Today, the role of the janitor in a facility is similar to that of doctor to patient.
We know that poor cleaning equals higher risk of contamination.
And, therefore, when cleaning practices are ignored or improperly executed, the public is at risk.
Staph is a common bacterium and if it causes infection in humans, most patients can be successfully treated with common antibiotics.
However, over the years, several strains of staph, such as methicillin-resistant Staphylococcus aureus (MRSA), have become resistant to these antibiotics.
MRSA was first discovered in 1961 and is now immune to methicillin, amoxicillin, penicillin, oxacillin, and many other antibiotics.
Today, MRSA continues to challenge the medical profession, because it is constantly adapting and becoming resistant to more advanced and expensive antibiotics.
What can a professional cleaner do? Plenty.
Janitor on call
Traditionally, when an outbreak occurs in a facility, the cleaning staff is called in to remediate or minimize the problem.
However, what prevention procedures are available to reduce or even cancel a threat of disease, such as MRSA?
In coming years, facility managers and building service contractors will continue to face MRSA outbreaks.
And, now that Community-acquired(CA)-MRSA cases have been reported in facilities other than schools and hospitals, end users in all segments of the industry should be prepared to take the necessary steps to prevent the spread of the bacterium.
Reality check: Can MRSA ever be completely eliminated?
“Probably not, as you will always have traffic coming in and out of a building,” notes Taylor Stewart, president of EnvirOx LLC. “But, with proper cleaning procedures, you can make sure that MRSA is eliminated from a surface as quickly as possible.
Reaction and prevention plan
According to Stewart, education is the most powerful tool an end user can have when fighting disease, such as MRSA.
Especially with CA-MRSA, which is primarily spread by infected skin contacting another person’s skin or touching surfaces that have come into contact with infected skin, an understanding of proper procedure is paramount.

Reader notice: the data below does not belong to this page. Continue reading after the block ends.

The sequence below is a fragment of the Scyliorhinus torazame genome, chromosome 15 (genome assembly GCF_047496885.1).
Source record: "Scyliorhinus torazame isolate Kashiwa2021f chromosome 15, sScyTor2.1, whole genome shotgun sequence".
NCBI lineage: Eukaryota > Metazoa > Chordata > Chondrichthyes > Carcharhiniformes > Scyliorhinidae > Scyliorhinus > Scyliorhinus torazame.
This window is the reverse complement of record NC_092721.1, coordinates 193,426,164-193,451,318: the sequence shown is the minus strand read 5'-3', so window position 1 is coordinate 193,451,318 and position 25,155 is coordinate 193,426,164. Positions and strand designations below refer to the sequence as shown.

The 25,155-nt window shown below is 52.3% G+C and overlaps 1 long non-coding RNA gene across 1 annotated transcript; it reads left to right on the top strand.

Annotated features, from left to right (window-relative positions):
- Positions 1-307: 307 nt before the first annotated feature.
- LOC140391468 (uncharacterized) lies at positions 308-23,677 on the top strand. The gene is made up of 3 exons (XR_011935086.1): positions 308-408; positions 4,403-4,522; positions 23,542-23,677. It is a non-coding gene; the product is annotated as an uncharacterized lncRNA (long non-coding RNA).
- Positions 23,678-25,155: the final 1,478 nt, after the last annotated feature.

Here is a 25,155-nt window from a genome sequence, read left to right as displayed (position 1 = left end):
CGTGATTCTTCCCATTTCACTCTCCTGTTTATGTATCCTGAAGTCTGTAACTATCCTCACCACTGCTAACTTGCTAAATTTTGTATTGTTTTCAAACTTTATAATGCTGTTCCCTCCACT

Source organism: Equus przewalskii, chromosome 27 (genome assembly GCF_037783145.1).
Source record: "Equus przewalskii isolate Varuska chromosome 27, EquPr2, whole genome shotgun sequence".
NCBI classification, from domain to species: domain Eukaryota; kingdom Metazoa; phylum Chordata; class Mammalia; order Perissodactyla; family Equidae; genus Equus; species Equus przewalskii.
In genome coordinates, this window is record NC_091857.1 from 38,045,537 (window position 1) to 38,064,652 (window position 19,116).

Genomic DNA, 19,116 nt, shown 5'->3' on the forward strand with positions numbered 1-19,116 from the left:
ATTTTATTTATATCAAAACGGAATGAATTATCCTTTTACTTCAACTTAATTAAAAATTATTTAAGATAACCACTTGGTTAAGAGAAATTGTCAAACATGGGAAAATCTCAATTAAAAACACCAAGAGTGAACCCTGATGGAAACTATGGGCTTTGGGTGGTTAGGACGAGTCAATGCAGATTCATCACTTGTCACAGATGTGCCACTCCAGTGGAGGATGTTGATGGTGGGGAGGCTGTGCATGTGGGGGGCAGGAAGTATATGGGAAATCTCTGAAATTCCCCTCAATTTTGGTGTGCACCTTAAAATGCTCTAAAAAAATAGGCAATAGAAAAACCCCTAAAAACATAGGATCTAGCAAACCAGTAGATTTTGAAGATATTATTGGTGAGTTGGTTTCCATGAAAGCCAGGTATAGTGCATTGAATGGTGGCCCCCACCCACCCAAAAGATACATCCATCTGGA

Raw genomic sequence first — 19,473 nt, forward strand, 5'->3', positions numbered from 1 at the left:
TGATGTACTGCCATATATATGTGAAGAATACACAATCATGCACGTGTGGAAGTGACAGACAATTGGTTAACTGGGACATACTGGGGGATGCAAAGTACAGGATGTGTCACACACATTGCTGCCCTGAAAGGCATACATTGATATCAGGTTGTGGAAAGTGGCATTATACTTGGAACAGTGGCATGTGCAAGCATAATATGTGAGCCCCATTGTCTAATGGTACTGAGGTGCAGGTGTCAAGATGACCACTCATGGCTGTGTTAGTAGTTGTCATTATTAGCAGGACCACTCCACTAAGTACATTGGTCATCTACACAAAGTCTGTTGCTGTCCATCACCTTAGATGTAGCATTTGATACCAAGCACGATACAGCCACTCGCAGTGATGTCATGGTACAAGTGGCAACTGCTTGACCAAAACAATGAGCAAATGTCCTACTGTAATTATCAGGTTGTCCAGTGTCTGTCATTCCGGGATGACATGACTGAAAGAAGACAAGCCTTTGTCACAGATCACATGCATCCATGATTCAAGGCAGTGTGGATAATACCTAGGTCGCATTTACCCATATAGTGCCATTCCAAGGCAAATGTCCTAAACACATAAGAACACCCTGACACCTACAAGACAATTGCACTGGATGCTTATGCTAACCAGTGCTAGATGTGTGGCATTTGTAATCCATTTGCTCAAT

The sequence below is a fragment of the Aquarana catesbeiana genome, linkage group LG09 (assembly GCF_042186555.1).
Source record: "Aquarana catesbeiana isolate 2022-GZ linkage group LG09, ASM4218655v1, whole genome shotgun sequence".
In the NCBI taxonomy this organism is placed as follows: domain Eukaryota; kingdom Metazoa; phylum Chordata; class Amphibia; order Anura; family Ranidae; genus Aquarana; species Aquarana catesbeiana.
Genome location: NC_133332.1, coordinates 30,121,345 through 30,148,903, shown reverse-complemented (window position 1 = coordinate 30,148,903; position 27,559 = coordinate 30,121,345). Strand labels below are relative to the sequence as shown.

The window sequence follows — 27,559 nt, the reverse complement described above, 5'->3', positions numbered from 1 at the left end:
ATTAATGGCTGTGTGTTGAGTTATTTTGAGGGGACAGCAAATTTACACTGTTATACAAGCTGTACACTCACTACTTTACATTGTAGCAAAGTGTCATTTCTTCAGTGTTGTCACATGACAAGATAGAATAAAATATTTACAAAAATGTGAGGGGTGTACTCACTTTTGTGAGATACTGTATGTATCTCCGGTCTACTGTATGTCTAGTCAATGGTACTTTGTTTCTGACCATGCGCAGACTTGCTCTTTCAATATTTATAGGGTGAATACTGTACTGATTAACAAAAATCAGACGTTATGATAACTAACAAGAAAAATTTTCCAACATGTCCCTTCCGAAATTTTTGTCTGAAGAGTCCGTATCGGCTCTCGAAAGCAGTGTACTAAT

“It’s important for individuals to know what MRSA looks like so treatment can begin as soon as possible and the spread contained,” says Stewart. “Second, we suggest implementing a hand-washing education program. Proper hand-washing is the best defense against the spread of all disease. Third, utilize a two-step disinfection process.”
When using a two-step disinfection process, Stewart says, users must first clean and sanitize all surfaces, then follow-up with a disinfectant applied to all critical disease transfer points.
“We believe the two-step process is the only way to fully ensure surfaces have been properly treated. Furthermore, based on recommendations of the CDC (Centers for Disease Control and Prevention), we believe there is no reason to disinfect all surfaces of a facility. You just need to focus on the surfaces that might have been touched by someone with a MRSA skin infection,” advises Stewart.
Keep updated and aware
When dealing with the presence of MRSA and other forms of infection-causing bacteria, awareness is key.
Even if your facility has never experienced a MRSA case, educating building occupants and facility staff is your responsibility.
All end users, regardless of facility type or service, should have a program in place that explains MRSA and how to prevent it.
Use signage in strategic areas, such as restrooms, locker rooms, and athletic facilities, encouraging hand-washing and discouraging sharing personal items, such as towels and razors.
Remember, hand-washing is the first line of defense against bacterial infections.
Implement a cleaning program that uses products and techniques that have been developed to kill MRSA on surfaces.
Do your research and don’t be afraid to ask for help.
JanSan manufacturers and suppliers are well-educated on the subject of MRSA.
Utilize their expertise because the more you know about MRSA, the more you can do to prevent infections in your facility.
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